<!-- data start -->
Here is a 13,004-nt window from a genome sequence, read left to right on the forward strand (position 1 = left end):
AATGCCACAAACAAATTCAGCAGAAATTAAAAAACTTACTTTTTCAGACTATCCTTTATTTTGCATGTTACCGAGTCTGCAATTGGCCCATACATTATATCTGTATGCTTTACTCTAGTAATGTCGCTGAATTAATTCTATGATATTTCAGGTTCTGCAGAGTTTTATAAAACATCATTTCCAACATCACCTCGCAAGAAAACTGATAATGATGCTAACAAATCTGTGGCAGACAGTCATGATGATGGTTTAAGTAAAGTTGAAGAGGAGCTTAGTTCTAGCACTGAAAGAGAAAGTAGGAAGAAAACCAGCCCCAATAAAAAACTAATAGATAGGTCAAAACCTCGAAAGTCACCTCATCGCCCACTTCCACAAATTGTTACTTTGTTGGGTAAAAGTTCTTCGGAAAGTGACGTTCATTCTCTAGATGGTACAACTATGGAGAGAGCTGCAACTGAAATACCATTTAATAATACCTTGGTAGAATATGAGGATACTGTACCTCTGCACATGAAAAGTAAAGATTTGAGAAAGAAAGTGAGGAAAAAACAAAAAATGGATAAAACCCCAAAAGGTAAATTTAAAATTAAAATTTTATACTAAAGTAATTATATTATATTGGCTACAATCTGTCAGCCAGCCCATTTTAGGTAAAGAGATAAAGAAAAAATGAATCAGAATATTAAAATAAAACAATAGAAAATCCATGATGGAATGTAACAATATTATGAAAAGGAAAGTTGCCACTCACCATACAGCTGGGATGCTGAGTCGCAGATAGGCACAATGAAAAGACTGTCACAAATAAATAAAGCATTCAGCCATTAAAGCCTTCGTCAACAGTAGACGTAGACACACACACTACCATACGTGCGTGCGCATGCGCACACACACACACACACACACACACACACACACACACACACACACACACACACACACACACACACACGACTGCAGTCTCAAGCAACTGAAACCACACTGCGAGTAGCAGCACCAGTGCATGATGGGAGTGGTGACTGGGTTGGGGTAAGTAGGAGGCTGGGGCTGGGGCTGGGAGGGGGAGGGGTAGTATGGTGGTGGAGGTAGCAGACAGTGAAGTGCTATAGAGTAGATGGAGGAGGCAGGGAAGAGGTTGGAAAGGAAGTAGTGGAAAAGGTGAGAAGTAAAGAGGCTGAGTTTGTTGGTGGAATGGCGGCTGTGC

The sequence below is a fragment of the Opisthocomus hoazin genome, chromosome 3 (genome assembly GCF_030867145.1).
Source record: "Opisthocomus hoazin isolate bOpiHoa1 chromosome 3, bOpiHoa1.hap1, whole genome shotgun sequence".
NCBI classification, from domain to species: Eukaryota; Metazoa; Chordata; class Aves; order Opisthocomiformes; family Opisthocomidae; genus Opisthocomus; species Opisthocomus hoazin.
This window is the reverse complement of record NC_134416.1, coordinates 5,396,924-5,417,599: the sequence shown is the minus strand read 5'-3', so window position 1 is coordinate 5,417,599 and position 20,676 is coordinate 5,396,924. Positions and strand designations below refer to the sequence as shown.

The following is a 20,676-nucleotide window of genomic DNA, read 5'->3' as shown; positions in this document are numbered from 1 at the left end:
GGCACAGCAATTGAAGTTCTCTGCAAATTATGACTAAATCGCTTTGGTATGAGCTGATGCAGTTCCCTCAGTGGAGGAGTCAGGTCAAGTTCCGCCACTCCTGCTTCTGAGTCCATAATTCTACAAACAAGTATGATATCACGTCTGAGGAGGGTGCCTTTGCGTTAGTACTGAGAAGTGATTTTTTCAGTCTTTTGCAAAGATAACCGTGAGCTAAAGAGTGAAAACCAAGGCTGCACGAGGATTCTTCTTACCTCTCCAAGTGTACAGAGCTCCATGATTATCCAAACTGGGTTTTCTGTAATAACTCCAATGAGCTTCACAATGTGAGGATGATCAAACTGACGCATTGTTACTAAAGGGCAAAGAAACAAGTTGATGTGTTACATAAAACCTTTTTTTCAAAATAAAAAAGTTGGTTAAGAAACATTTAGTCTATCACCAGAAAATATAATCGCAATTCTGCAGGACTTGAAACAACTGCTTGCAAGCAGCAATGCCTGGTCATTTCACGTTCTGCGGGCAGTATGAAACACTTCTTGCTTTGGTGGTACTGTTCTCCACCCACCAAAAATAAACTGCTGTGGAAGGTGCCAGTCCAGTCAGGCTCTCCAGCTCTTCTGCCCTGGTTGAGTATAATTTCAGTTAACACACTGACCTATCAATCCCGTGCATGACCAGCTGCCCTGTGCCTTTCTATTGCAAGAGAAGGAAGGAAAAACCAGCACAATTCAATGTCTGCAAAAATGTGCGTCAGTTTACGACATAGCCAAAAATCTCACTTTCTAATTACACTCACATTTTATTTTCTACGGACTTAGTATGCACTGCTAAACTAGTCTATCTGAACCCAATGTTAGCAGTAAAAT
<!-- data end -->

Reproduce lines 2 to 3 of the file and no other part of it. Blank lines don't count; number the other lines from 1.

AATGCCACAAACAAATTCAGCAGAAATTAAAAAACTTACTTTTTCAGACTATCCTTTATTTTGCATGTTACCGAGTCTGCAATTGGCCCATACATTATATCTGTATGCTTTACTCTAGTAATGTCGCTGAATTAATTCTATGATATTTCAGGTTCTGCAGAGTTTTATAAAACATCATTTCCAACATCACCTCGCAAGAAAACTGATAATGATGCTAACAAATCTGTGGCAGACAGTCATGATGATGGTTTAAGTAAAGTTGAAGAGGAGCTTAGTTCTAGCACTGAAAGAGAAAGTAGGAAGAAAACCAGCCCCAATAAAAAACTAATAGATAGGTCAAAACCTCGAAAGTCACCTCATCGCCCACTTCCACAAATTGTTACTTTGTTGGGTAAAAGTTCTTCGGAAAGTGACGTTCATTCTCTAGATGGTACAACTATGGAGAGAGCTGCAACTGAAATACCATTTAATAATACCTTGGTAGAATATGAGGATACTGTACCTCTGCACATGAAAAGTAAAGATTTGAGAAAGAAAGTGAGGAAAAAACAAAAAATGGATAAAACCCCAAAAGGTAAATTTAAAATTAAAATTTTATACTAAAGTAATTATATTATATTGGCTACAATCTGTCAGCCAGCCCATTTTAGGTAAAGAGATAAAGAAAAAATGAATCAGAATATTAAAATAAAACAATAGAAAATCCATGATGGAATGTAACAATATTATGAAAAGGAAAGTTGCCACTCACCATACAGCTGGGATGCTGAGTCGCAGATAGGCACAATGAAAAGACTGTCACAAATAAATAAAGCATTCAGCCATTAAAGCCTTCGTCAACAGTAGACGTAGACACACACACTACCATACGTGCGTGCGCATGCGCACACACACACACACACACACACACACACACACACACACACACACACACACACACACACACACACACGACTGCAGTCTCAAGCAACTGAAACCACACTGCGAGTAGCAGCACCAGTGCATGATGGGAGTGGTGACTGGGTTGGGGTAAGTAGGAGGCTGGGGCTGGGGCTGGGAGGGGGAGGGGTAGTATGGTGGTGGAGGTAGCAGACAGTGAAGTGCTATAGAGTAGATGGAGGAGGCAGGGAAGAGGTTGGAAAGGAAGTAGTGGAAAAGGTGAGAAGTAAAGAGGCTGAGTTTGTTGGTGGAATGGCGGCTGTGC

The sequence below is a fragment of the Opisthocomus hoazin genome, chromosome 3 (genome assembly GCF_030867145.1).